Many people in middle and low income jobs have barely seen any improvement in their incomes over the past 30 years, a report from the TUC says.
While those at the top have become very rich the disappearance of many middle-paid, skilled occupations and an ongoing squeeze on wages has led to a poorer, more divided Britain. In 2006–08, nearly 3 per cent of the population had zero or negative wealth (defined as all household goods and possessions including cars and owner-occupied houses after deducting financial liabilities), while 10 per cent had less than £7,390. The richest 10 per cent was more than 100 times as wealthy as the poorest 10 per cent.
Low income workers have seen their pay rise by 27% in real terms over the past 30 years but rises for the top 10% of earners have been four times higher.
Bakers' wages fell by 1%. They fell by 5% for forklift truck drivers and 3% for packers and bottlers in the same period. Some unskilled and semi-skilled jobs now pay little more in real terms – and in some cases less – than they did in the late 1970s. Low pay is now the chief cause of poverty, with the proportion of poor children in working households standing at 61 per cent.
The report, called "The Livelihood Crisis" by Stewart Lansley, a Research Fellow at the Open University, says there has been a steady growth in "bad jobs", offering poor wages and job security. It says there are almost twice as many people now earning a third less than the median compared with 1977. It added that a significant proportion of workers have received little if any financial benefit from the doubling in size of the British economy in the last 30 years.
In the area of social mobility, although many of those on low and middle incomes are in white-collar employment (while their parents were more likely to be skilled or semi-skilled manual workers), this has not always brought a rise in status or relative wages compared with the past. Despite a much more educated workforce, significant numbers have stagnated in income terms. Indeed, despite often being relatively less well paid than the jobs of the past, and being relatively menial in nature, many of today’s ‘middling jobs’ require much higher qualifications than their equivalents a generation ago.
The level of personal debt rose from 45 per cent of national income in 1981 to 160 per cent in 2007, a three and a half-fold increase. In 2009, the average UK household non-mortgage debt stood at £9,280, a mix of personal loans and credit card bills. A quarter of the population had unsecured debt of this kind.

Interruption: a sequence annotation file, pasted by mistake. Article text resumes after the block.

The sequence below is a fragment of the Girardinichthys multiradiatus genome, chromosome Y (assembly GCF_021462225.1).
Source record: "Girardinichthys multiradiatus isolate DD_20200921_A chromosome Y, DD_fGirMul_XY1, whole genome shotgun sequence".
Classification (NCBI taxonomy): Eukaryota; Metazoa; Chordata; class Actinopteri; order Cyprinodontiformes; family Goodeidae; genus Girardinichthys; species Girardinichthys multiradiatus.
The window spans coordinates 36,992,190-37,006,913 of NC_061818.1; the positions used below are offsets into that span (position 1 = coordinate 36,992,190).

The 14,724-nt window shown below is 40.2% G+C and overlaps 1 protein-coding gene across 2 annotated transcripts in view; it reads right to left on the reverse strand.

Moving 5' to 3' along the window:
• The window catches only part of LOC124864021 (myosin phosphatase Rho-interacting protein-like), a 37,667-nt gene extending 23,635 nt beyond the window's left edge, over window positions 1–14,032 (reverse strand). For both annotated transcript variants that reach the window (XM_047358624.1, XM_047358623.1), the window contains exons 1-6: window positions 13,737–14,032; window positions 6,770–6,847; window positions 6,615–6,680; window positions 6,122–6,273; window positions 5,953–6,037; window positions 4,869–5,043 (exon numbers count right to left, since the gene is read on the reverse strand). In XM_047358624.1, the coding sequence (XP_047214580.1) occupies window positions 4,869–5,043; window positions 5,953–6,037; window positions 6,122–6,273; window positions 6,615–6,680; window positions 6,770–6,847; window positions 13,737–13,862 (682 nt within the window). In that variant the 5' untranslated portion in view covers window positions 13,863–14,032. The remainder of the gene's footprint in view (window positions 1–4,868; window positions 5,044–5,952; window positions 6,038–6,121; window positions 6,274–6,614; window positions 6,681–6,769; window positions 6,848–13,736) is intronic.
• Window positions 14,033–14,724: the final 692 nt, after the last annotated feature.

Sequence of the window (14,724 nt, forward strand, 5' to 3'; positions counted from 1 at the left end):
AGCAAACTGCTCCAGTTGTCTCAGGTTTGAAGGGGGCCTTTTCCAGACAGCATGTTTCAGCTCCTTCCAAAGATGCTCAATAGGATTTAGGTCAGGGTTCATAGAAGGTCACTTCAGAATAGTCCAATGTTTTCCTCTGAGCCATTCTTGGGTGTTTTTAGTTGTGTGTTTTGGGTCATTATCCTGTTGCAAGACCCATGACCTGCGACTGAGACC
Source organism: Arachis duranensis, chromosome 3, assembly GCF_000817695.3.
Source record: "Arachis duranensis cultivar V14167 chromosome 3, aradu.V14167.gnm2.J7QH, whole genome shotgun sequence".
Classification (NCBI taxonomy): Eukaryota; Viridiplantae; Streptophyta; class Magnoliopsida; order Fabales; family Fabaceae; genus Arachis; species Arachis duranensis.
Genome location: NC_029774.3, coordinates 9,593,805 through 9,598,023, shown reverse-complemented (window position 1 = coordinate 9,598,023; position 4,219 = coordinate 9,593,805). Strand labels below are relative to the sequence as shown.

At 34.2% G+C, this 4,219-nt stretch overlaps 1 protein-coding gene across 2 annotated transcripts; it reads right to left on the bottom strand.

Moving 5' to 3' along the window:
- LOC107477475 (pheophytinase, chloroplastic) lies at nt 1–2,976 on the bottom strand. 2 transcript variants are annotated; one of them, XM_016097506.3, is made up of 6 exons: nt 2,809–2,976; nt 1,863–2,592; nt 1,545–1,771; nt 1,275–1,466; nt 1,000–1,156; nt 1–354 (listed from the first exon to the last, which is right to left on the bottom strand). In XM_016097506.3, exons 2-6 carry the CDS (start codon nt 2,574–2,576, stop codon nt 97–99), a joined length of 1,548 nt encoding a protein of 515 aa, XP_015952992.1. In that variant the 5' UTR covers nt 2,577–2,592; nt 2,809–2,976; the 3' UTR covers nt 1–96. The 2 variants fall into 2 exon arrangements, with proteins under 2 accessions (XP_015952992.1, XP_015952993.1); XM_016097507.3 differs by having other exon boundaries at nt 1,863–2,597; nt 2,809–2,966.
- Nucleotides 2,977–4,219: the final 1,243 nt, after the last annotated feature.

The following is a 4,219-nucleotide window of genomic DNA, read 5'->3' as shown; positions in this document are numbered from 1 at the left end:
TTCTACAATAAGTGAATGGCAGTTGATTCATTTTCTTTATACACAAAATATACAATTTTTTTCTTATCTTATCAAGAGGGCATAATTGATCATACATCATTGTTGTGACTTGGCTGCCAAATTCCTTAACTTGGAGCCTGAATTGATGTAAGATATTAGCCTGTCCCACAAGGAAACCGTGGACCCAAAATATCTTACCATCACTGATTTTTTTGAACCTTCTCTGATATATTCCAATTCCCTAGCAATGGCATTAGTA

TUC general secretary Brendan Barber said: "People often cite the recession as the source of this income squeeze but a livelihood crisis has been brewing in Britain for decades. The financial crash has exposed decades of limp wage growth offset by soaring household debt."
To encourage flexible labour markets, new constraints were imposed on trade unions and collective bargaining. Labour was made the scapegoat for the economic problems. Profitability in the new service firms depended on “the ability to cut pay, worsen working conditions, reduce hours (for example, to avoid social security overheads and the need for meal breaks) and to intensify work.” While the executives of firms enjoyed generous pay and fringe benefits along with secure employment and promotion prospects, their staff were often poorly paid and part-time, and dependent on insecure temporary or casual contracts with few employment rights. Measures were introduced to weaken unions, strengthen employers and erode collective bargaining. Wages councils were abolished, employment rights removed and strikes made much more difficult. Trade union membership fell from 13.5 million (53 per cent of the workforce) in 1979 to 6.7 million in 2009, just over a quarter of the workforce. Today only one in seven private sector workers is a member of a trade union.
Alan Budd, chief economic adviser at the Treasury in the 1980s summed up, in 1992 the multi-layered assault on inflation and the unions. “...there may have been people making the actual policy decision who never believed for a moment that this was the correct way to bring down inflation. They did, however, see that it would be a very, very good way to raise unemployment. And raising unemployment was an extremely desirable way of reducing the strength of the working classes… that what was engineered there, in Marxist terms, was a crisis of capitalism which created a reserve army of labour and has allowed the capitalists to make high profits ever since."
Although benefit levels today are roughly the same in real terms as they were in 1980, living standards have almost doubled on average. JSA – £67.50 for a single person over 25 – represents a tenth of average earnings compared with nearly a fifth in 1970. Even if allowance is made for the other benefits the unemployed can claim, Britain’s ‘replacement ratio’ – a family’s net out-of-work income as a percentage of in-work income – has fallen sharply over the last 30 years. Benefit levels are well below the OECD average, and among the lowest of any country in the developed world. Thus, for a married couple with two children with average earnings, benefit meets 53 per cent of former net earnings compared with an OECD average of 76 per cent. A similar pattern applies to pensions. Uprated in line with inflation, the basic pension has fallen sharply in relation to average earnings. The state pension for a single person would have been £158 in March 2010 – rather than £95.25 – if it had been raised in line with earnings.
Although for the TUC this report is a call to return to the welfare state, at least it begins a dialogue about a need for a fundamental change in our social system.